Prevention cures copyright

In this design article, we will go over the most important steps to take for protecting your web site and web graphic images from these online thieves.

1. Place a copyright notice on every web page

The first thing to do is display your copyright notice on the bottom of your home page – and preferably on all pages of your web site.

This copyright notice should be followed by the year of publication and your company name, such as:

© 1997-2006, Swift Media UK. All rights reserved.

(We personally use a footer.gif graphic file on all pages of our web site for contact information and copyright notice. This way we only have to replace one graphic at the end of the year to update the copyright dates. We also put alternative text in this graphic that states the copyright so it can be seen by our visitors who surf with images turned off in their browsers.)

Print out every page of your web site. Check your browser’s Print Options menu and be sure the Headers and Footers box is selected. This will include the date and time right on your page printout.

Save copies of your web site

Every time you create a new web document or graphic image AND every time you modify a web page, save a copy of your new pages or modifications to any backup media – CD, Zip disk, floppy, etc. Do not make further edits to that copy so you can preserve the original dates your files were made. This will provide you with hard evidence that your content is “older” than any alleged stolen content that might appear in the future.

If you have older versions of your web site, make sure you save the dates and print them out as well. You will need this as evidence to prove that you, not the alleged thief, wrote the content and the code.

For extra protection, take screen shots of the folders that contain all your web images, including their file information and dates of creation.

Protecting web graphic images

There are several ways you can protect your web images, some offering more protection than others.

1. Captioning

You do not need to know any special coding or to purchase software for captioning. All you do is put a small copyright notice next to each of your images. If you have a number of images shown together as a single body of work, only one copyright notice is needed.

Captioning will not physically stop thieves from stealing your images, but it will give them clear notice that the images belong to you and that they will have no excuse for taking them without permission.

For better protection, include the caption as part of the graphic or even slightly overlapping the graphic.

2. Watermarking

Digital watermarking lets you easily embed copyright information inside your electronic (web) images. This information, when opened, or decoded, can reveal things such as the author/owner of the copyright, the copyright date, the contact information, and the terms of use.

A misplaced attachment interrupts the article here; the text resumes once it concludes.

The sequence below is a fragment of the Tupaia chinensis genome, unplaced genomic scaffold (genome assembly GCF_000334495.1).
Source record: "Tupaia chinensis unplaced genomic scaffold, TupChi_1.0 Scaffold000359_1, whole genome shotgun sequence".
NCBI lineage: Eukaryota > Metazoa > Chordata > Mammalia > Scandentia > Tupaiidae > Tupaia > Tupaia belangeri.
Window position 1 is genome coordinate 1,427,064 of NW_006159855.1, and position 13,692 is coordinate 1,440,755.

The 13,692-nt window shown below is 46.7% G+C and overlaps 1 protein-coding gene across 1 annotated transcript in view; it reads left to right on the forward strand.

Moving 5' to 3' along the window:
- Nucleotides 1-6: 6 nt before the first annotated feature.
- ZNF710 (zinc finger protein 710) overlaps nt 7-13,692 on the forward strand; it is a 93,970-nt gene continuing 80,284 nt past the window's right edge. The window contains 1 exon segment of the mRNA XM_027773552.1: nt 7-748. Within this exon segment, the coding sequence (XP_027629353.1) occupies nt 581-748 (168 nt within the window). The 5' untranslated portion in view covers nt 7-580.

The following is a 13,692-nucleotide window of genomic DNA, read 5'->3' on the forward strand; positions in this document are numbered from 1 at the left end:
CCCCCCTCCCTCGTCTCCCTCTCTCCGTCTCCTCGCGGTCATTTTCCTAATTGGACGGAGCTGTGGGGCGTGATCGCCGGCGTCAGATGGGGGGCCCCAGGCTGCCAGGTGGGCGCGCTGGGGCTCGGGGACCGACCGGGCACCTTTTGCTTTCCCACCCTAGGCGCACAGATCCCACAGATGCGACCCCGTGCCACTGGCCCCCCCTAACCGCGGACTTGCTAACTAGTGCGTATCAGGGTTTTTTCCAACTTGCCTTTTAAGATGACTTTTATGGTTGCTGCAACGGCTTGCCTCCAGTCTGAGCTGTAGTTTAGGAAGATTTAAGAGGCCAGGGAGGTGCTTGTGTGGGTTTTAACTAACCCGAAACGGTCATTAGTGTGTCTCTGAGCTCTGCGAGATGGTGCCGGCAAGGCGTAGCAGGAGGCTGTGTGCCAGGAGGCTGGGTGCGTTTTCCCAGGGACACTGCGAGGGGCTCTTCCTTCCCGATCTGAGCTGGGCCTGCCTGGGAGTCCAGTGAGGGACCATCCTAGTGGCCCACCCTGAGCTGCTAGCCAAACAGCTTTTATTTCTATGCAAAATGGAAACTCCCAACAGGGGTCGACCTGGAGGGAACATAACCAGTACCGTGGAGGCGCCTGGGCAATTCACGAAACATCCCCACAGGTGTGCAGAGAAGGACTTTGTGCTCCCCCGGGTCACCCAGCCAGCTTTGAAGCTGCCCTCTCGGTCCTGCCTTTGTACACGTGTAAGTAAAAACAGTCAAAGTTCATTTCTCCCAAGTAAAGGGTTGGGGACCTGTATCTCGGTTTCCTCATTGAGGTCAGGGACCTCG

Watermarks cannot be removed or altered, and they do not degrade image quality or add to file size.

Watermarking works best with images that are larger than thumbnail size. Very small images may fail to embed a watermark.

Numerous watermarking software products and services are available. Some are separate software programs; others come as plug-ins used with your digital imaging software, such as the popular Adobe Photoshop™. The rest are proprietary software programs handled directly by digital imaging services.

One product commonly used by digital professionals and beginners is ImageBridge™, from Digimarc. We highly recommend this and its software companion, MarcSpider, which lets you track where your images are being used elsewhere on the public Web.

3. Disable image copying

Some people don’t want visitors to copy or save the images on their sites. If you’re one of them, you can use a script in the HTML code of each of your web pages and it will disable the right click button on all the images on your site. You can get the code at Swift Media UK.

We usually do not recommend disabling image copying for two reasons: it can be counterproductive and it is not foolproof.

Image disabling can be counterproductive because most people who visit your site do so for legitimate purposes. If you do not allow potential clients or customers to save an image on your web site, you have made it much harder for them to review your work and distribute it among their associates.

Basically, you might be viewed as treating your visitors as if they are thieves, and they will be less likely to browse your site.

Image disabling is not foolproof because hardcore thieves can find other ways of stealing your site, such as taking screen shots of your pages and cropping them to the images they want.

Register your site with the UK Copyright Office

There are several good reasons to register your web site with the UK Copyright Office. Not registering doesn’t mean you will be without protection, but you will end up spending much more time pursuing a claim.

Not registering puts the burden of proof on you, the author; registering puts the burden of proof on an alleged thief. Registering also gives you the right to sue for infringement, statutory damages and punitive damages.

To be eligible for full protection under copyright law, you must register your work with the UK Copyright Office within three months of the date of first publication or before the date of infringement.